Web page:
FCA bans former Deutsche Bank trader, Michael Ross Curtler, following LIBOR fraud

The Financial Conduct Authority (FCA) has banned Michael Ross Curtler, a former trader at Deutsche Bank AG, from the UK financial services industry for lacking honesty and integrity following a criminal conviction for fraud in the US.

On 8 October 2015 Mr Curtler pleaded guilty before the United States District Court for the Southern District of New York for his role in a conspiracy to manipulate Deutsche’s US Dollar LIBOR submissions.

Mark Steward, director of enforcement and market oversight at the FCA, said:

'Mr Curtler has admitted engaging in dishonest conduct in making USD LIBOR submissions. Dishonesty must disqualify him from UK financial services. Consequently, he must be prohibited.' 

Mr Curtler was employed by Deutsche between 1993 and December 2012. During the period between 2000 and 2012 Mr Curtler traded a variety of financial instruments that were tied to USD LIBOR. On occasions Mr Curtler submitted Deutsche’s USD LIBOR submissions. When he did so, he understood that those submissions were supposed to reflect only the rate at which Deutsche perceived it could borrow USDs in the London interbank market.

Mr Curtler received requests from Deutsche traders to alter his USD LIBOR submissions. These requests were made to benefit the trading positions of Deutsche and the individual traders. Mr Curtler made alterations to the USD LIBOR submissions consistent with these requests. Mr Curtler also solicited requests from traders and changed his USD LIBOR submissions accordingly.

Notes to editors

  1. Final notice: Michael Ross Curtler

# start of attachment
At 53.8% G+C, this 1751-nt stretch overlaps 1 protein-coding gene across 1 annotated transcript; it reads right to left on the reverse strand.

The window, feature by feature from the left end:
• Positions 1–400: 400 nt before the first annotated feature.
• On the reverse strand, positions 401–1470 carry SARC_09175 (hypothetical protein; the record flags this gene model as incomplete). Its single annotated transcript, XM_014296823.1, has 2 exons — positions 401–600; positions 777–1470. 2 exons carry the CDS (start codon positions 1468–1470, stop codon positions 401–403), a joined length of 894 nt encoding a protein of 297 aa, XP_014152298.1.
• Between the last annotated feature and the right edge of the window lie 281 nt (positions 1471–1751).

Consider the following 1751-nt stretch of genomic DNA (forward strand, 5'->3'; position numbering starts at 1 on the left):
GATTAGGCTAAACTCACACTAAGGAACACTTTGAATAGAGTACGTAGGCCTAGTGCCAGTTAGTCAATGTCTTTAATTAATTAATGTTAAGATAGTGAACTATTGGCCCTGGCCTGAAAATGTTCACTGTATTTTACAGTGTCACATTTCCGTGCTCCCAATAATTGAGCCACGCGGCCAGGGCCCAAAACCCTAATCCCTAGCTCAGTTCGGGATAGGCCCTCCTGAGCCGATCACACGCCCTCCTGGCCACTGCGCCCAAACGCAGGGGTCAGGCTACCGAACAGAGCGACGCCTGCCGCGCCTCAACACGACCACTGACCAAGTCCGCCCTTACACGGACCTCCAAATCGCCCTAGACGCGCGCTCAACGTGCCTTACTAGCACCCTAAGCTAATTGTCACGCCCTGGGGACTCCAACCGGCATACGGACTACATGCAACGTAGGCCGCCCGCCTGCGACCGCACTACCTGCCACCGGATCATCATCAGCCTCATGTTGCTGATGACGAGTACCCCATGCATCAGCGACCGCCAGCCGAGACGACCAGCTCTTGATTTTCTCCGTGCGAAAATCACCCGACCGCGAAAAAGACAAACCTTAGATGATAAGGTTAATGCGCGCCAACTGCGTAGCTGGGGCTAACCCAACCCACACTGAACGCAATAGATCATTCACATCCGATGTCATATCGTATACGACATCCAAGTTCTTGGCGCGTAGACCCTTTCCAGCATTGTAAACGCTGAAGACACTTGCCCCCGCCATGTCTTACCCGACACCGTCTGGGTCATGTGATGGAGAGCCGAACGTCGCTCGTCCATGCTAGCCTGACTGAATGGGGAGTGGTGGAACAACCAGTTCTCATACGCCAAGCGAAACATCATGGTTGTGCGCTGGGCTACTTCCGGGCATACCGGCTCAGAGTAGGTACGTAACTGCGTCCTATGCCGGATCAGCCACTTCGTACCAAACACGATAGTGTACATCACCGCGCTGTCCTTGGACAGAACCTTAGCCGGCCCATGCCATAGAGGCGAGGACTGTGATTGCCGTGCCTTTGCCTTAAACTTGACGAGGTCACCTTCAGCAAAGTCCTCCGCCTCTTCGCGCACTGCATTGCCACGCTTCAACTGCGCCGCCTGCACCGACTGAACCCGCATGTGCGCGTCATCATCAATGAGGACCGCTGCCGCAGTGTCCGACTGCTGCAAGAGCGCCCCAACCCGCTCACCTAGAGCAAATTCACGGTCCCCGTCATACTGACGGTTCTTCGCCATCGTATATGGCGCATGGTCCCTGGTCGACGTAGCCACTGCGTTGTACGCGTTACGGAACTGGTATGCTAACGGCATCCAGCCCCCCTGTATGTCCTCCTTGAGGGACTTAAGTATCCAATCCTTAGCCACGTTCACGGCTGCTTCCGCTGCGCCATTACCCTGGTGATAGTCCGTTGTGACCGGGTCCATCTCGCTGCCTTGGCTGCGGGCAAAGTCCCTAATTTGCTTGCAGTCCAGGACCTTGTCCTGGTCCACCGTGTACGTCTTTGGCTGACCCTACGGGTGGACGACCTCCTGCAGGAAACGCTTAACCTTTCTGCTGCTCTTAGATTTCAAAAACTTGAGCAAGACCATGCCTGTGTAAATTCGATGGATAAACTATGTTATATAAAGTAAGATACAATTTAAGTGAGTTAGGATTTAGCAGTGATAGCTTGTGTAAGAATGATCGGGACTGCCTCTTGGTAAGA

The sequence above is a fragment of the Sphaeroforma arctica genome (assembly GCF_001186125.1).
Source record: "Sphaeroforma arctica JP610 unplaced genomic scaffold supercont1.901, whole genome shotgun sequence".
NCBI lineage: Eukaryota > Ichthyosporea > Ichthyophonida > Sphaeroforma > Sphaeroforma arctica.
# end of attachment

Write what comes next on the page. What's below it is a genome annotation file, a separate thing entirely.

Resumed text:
2. Further information on Curtler’s US conviction.
  3. The FCA has imposed eight fines, totalling £758.4 million, on firms for misconduct relating to LIBOR. Lee Stewart and Paul Robson have previously been banned by the FCA for manipulating LIBOR.
  4. Mr Curtler is awaiting sentencing by the United States District Court for the Southern District of New York where he faces a maximum period of imprisonment of 30 years.  In addition he faces a maximum fine of $1 million or twice any gain or loss to others resulting from his offence. He could also be ordered to pay restitution.   
  5. On 1 April 2013 the FCA became responsible for the conduct supervision of all regulated financial firms and the prudential supervision of those not supervised by the Prudential Regulation Authority (PRA)
  6. The FCA has an overarching strategic objective of ensuring the relevant markets function well. To support this it has three operational objectives: to secure an appropriate degree of protection for consumers, to protect and enhance the integrity of the UK financial system, and to promote effective competition in the interests of consumers
  7. Find out more information about the FCA